NYC student dress code policy remains point of debate: Can guidelines co-exist with self-expression?

Senior Cameron Kirkland wears his durag with pride

Editors Note: The author of this article is a Curtis High School student who participates in the Advance/ journalism e-mentorship program. She did the writing and research for this piece. The Curtis-Advance/ partnership is designed to help young people explore the world of journalism, photography and social media.

STATEN ISLAND, N.Y. — New York City’s public school dress code policy is often a topic of disagreement between students and staff, with teens stating that the guidelines inhibit self-expression, while teachers and administrators insist that they are a way of ensuring people are dressing appropriately. The city Department of Education (DOE) dress code policy allows for students to wear clothing consistent with their needs based on their “protected identities” and also to maintain or wear natural hair or hairstyles that are closely associated with these identities.


“Our dress code gives students the opportunity to express themselves while establishing important community guidelines; essential aspects of maintaining a positive, safe, and inclusive learning environment,” said a DOE spokesperson. “School dress codes are implemented in a non-discriminatory manner to ensure that all students feel comfortable, respected, and represented in their school communities.” While the DOE sets the overarching policy for public schools citywide, it is up to each individual school to interpret and implement it. In other words, the code will always be a reflection of values and beliefs within a school. While individual schools can shape their own dress code, they must remain consistent with DOE dress code guidelines, which are found on the agency’s website.  “We are seeing and experiencing a generational shift in professionalism and comfort, and even though so much is changing, we as school administration will always make decisions in the best interest for the students,” said Dwayne Archbold, assistant principal at Curtis High School.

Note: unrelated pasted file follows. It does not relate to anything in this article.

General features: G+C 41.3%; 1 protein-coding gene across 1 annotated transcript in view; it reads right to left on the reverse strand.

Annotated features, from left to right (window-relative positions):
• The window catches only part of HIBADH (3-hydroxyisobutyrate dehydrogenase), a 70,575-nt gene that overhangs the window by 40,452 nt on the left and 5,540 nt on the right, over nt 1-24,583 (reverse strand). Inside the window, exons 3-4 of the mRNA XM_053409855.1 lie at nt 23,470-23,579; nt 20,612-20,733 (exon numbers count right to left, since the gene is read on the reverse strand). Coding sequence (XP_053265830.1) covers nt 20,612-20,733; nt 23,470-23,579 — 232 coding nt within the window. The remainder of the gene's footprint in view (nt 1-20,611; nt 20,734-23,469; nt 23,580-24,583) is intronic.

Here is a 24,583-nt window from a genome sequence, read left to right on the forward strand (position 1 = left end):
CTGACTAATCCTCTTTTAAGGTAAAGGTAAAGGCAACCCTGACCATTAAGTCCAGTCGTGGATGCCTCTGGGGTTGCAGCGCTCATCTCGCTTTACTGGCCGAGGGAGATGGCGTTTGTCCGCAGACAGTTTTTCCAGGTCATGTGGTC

The dress code at Curtis was brought to the forefront when students returned to campus following months of remote learning during the coronavirus (COVID-19) pandemic. When students were back in their classrooms, they dressed as if they had never left the house — sporting sweatshirts and pajamas. Since they were not required to “get dressed” for remote learning, they carried those habits when they returned. This became a problem, as teachers could not identify those students who were covering their head with a hat or a hood, along with wearing a mask in compliance with the city’s coronavirus safety protocols. As a result, Curtis reinforced the policy among students — reminding them of the importance of dressing according to the school’s guidelines. Archbold explained that the purpose of the dress code policy is to teach students how to dress appropriately for every circumstance, whether it be for safety or out of respect for their teachers and peers. However, many students said they disagree.  “People are being punished for the way they decide to express themselves,” said one student, a junior who requested anonymity for this report. Another student described the dress code as “sexist.”  “Boys walk around with shorts all the time, but when girls do it, it’s wrong. It’s not our fault men can’t concentrate when it comes to women’s necks or legs, or even arms — which is totally creepy,” said Yasmin Ladraa, a senior.


And when asked whether the policy should be continued, many said it should be put to rest, with one student explaining that “it’s more disruptive to try and make students dress a certain way than it would be to leave them alone.”

Dress codes must be implemented equally and equitably with a breadth of identities in consideration, according to the DOE.

A senior at the school simply asked: “Why don’t schools focus on teaching the males to respect women instead of putting it all on the women” to abide by a dress code?
A teacher detailed her experience as a Curtis student years ago, recalling, “When I came to Curtis and the weather got warmer, I used to have to put my arms straight to my sides to measure if my shorts or skirts were too short. If my fingertips passed the bottom of the shorts/skirts then it was deemed too short, and I needed to be given basketball shorts or sweatpants.”
However, the city’s current dress code policy states that schools “must not prohibit ‘distracting’ clothing or certain type of clothing that is stereotypically associated with one gender.”


And many of the teachers at Curtis said they feel that the school dress code is important to ensure that everyone is dressed in an appropriate manner, simultaneously preparing students for the same standard in a workplace setting.